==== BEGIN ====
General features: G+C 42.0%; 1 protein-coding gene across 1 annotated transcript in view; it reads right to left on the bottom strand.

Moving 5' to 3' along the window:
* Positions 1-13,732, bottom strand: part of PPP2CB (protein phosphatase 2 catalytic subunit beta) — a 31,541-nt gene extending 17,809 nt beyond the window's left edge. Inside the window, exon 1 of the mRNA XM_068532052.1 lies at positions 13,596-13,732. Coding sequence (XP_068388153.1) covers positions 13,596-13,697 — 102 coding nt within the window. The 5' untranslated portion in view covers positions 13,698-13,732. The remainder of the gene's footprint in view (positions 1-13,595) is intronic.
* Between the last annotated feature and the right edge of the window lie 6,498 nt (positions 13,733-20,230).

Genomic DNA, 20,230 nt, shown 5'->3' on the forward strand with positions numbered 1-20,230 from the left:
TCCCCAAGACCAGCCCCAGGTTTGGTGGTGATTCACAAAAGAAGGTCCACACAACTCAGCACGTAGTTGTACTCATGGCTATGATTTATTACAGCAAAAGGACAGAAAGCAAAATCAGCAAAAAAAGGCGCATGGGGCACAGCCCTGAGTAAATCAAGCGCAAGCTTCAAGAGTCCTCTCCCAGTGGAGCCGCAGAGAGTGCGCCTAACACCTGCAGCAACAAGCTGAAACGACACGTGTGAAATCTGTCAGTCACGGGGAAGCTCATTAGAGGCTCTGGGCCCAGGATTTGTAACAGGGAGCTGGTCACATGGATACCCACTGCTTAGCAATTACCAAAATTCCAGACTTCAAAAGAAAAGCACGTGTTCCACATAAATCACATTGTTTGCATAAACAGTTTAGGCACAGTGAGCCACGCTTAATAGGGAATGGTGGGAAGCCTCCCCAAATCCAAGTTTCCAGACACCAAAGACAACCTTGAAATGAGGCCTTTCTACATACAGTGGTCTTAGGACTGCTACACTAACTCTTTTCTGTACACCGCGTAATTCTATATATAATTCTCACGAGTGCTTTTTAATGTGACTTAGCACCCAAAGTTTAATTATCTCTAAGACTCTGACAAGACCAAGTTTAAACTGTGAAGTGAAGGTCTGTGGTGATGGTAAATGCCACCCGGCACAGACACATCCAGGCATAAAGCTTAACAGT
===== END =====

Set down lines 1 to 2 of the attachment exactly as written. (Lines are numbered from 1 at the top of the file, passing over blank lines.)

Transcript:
General features: G+C 42.0%; 1 protein-coding gene across 1 annotated transcript in view; it reads right to left on the bottom strand.

Moving 5' to 3' along the window: